I write these words on Sunday, about 72 hours after the news broke, and it will take around the same amount of time for this finished column to find its way into the paper you are holding or the website you are browsing. Six days is an eternity in the world of op-eds, but it’s barely enough time to process the New York Times alert that lit up my phone Thursday afternoon: “Roger Ebert, Longtime Film Critic, Dies at 70, Chicago Sun-Times Reports.” I was just starting to study for an accounting prelim I had later that evening, and it’s putting it lightly to say that I was in no mood to hit the books. For many of us, this is a celebrity death without precedent.
President Barack Obama summed up Roger’s legacy in an official White House press release, surely the first for any late movie critic: “For a generation of Americans … Roger was the movies.” While I would amend the statement by making “generation” plural, the essence remains true. Roger changed how we, the general public, went to the movies. Watching movies was no longer sufficient — you had to think about, talk about, even yell about them, as he and Gene Siskel did on TV for over 20 years. Their passion exposed art house, independent and foreign films to a worldwide audience, and Roger’s accessible reviews provided a roadmap for all those who felt in over their head. For Roger, insight did not require obfuscation, and elitism did not equal good taste. Star Wars and Indiana Jones were not below consideration, for they were and are treasures of cinema alongside Badlands, Nosferatu and Vivre Sa Vie.
These disparate films all met Roger’s strongest writing in The Great Movies, a series that has filled three published books and might furnish a posthumous fourth. Moving past his famous “thumbs up, thumbs down” rating system and the legendary one-liners he hurled at trash like Armageddon, we find Roger to be a critic of great nuance and optimism. In The Great Movies, he took a magnifying glass and a mirror to classics and hidden gems alike. He would scrutinize a scene’s composition and lighting in one paragraph and reflect on themes like death (Gates of Heaven), existence (Persona) and greatness (Amadeus) in the next. Even as he broke down the most confounding films, his words remained personal, brilliant and unpretentious. Look no further than his essays on The Tree of Life, 2001: A Space Odyssey and La Dolce Vita, three favorite films of his that now align with my own. It was his praise that inspired me to see them, think about them, see them again and purchase their posters that now stare at me from the walls of my room.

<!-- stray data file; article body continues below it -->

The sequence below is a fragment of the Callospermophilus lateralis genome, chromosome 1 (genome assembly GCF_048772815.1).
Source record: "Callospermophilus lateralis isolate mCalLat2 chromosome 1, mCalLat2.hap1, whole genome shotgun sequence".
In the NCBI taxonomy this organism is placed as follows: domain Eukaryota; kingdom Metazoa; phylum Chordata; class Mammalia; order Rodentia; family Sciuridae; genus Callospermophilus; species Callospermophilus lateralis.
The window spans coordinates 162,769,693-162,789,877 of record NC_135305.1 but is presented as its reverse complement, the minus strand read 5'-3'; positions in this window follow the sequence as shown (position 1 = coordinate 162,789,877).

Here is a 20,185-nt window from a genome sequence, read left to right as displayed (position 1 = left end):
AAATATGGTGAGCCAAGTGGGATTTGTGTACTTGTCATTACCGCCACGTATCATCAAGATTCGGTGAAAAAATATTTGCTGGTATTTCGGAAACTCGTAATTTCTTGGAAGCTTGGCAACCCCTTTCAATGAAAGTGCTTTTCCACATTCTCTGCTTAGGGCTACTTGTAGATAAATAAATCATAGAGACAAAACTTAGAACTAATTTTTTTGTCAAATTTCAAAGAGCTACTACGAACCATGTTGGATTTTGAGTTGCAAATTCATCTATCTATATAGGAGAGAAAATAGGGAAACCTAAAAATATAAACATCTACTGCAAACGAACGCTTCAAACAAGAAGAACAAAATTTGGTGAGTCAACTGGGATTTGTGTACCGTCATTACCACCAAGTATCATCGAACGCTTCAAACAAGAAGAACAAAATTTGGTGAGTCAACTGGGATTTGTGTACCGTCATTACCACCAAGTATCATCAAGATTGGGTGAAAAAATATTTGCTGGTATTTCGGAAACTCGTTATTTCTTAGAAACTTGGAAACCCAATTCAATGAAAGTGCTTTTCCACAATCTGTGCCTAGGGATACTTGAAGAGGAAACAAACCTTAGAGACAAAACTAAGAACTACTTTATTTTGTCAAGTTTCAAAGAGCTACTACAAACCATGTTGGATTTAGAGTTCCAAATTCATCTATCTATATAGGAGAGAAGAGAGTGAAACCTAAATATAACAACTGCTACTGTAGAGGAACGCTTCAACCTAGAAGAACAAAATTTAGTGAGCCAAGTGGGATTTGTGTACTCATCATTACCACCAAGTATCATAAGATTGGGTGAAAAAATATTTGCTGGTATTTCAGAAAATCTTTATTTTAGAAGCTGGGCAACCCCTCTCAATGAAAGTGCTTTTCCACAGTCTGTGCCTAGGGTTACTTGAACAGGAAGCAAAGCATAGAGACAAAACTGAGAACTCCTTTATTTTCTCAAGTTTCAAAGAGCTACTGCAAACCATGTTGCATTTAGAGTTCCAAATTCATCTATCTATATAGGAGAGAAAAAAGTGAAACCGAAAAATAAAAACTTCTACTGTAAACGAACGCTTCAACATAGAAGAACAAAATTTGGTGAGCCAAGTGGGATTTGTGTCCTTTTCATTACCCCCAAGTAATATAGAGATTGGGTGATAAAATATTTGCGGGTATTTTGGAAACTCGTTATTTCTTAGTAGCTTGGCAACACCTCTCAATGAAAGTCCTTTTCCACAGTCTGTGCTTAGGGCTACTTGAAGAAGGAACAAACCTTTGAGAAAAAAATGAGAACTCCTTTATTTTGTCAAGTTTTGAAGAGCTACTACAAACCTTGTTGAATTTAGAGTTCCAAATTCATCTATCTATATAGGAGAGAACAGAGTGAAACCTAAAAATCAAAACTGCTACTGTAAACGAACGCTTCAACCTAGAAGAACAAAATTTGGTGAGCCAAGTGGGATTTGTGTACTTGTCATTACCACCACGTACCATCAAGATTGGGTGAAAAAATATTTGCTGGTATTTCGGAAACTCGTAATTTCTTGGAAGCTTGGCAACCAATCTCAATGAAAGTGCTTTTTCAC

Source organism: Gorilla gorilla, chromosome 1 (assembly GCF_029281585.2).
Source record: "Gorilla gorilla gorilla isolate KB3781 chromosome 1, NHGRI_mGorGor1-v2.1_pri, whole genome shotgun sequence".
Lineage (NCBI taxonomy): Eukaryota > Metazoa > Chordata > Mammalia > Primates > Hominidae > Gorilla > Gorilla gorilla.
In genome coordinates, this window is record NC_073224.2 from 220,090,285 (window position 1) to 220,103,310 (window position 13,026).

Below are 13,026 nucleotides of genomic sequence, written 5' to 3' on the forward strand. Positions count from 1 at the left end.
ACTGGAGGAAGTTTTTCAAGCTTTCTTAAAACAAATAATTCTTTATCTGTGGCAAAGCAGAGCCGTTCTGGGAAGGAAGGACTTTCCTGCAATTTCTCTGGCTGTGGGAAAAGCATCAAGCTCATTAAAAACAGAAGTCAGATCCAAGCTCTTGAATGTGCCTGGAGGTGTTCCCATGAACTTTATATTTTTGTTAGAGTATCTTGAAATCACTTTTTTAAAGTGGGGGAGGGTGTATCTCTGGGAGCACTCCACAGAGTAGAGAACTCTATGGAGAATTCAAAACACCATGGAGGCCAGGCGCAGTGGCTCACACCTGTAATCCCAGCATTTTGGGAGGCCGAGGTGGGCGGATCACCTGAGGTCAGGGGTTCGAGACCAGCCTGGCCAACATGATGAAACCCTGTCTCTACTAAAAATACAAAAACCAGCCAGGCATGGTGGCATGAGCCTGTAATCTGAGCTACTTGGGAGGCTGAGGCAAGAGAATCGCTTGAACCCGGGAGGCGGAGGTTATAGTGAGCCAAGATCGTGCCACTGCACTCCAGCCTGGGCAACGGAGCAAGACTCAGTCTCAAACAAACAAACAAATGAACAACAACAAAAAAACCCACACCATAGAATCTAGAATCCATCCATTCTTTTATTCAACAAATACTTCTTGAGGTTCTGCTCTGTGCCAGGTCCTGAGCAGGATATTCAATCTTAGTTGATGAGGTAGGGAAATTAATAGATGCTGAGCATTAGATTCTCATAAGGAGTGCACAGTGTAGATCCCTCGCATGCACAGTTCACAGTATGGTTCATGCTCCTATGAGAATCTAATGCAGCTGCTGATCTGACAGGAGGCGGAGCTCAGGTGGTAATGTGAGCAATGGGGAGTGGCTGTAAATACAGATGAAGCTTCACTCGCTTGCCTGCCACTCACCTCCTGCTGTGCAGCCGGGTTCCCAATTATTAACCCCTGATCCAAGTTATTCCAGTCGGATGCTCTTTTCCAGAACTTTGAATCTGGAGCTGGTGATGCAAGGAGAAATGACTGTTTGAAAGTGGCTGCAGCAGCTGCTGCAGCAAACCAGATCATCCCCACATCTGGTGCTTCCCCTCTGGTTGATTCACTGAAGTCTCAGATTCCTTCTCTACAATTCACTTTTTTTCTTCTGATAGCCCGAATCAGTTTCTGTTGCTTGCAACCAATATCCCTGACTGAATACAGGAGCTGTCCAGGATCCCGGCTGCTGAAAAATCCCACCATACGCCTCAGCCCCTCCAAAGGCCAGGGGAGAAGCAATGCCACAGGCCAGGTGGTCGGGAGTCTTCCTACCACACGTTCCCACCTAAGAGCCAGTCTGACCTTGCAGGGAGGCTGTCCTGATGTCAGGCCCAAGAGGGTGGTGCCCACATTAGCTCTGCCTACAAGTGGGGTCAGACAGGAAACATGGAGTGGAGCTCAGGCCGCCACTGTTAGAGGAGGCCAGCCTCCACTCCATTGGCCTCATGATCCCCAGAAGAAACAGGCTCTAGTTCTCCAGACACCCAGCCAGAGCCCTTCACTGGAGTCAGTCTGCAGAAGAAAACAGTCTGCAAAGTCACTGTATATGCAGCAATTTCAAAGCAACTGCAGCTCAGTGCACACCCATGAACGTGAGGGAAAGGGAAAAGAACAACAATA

Then you have his more recent reviews, like his write-up on Synecdoche, New York, which might as well be the most beautiful piece of film criticism ever written (and which I shamelessly ripped off for my Perks of Being a Wallflower review last year). On his blog, he talked politics, love, science, religion, memory — everything, really. These themes carried over to his bustling Facebook and Twitter accounts, platforms not accustomed to Roger’s sincerity and original wit. (A memorable tweet: “To a friend uncertain about moving: Every city you move to already contains friends of a lifetime you have not yet met.”) Staunchly liberal yet disdainful of political correctness, Roger adhered to no rules but his own, which he always admitted were subject to change. His words were not some Holy Truth so much as true — to himself, his feelings and his engaged and unironic worldview. What other public figure won his fame and fortune through honesty, levelheadedness and common sense?
I regret never meeting Roger, a man I knew so well. My mom reminded me over spring break to reach out to Roger and express my gratitude, but after a halfhearted attempt at finding his email address, I abandoned this simple task. What would I even say? Besides, I will graduate in a couple years, and then I can make movies or write about them with Roger as a peer, though certainly not an equal. And, before that, I will find the time to go to his annual Ebertfest, at least, when it doesn’t conflict with school…
So, yeah. This loss cuts deep. Roger ignited my love for the movies. Roger tackled the issues of his time, and all time. Roger inspired the world in his open struggle with cancer. Roger loved Chaz, his wonderful wife. Roger was a presence. It is fitting that he titled his last blog, published two days before his death, “A Leave of Presence.” In it, he announced the return of his cancer, his resignation from day-to-day reviewing duties but also his excitement “to do what I’ve always fantasized about doing: reviewing only the movies I want to review.” I had the bitter fortune of reading it the day before he died, and I left a comment that ended with the note, “I look forward to sharing many more movie-watching years with your prose guiding the way.”
In retrospect, I realize that “years” was pushing it, considering his ailments. Then again, I consider the blog’s last line, the words he might have known he was parting us with: “I’ll see you at the movies.” If he meant what I think he meant, then, Roger, I’ve been seeing you for years.
Original Author: Zachary Zahos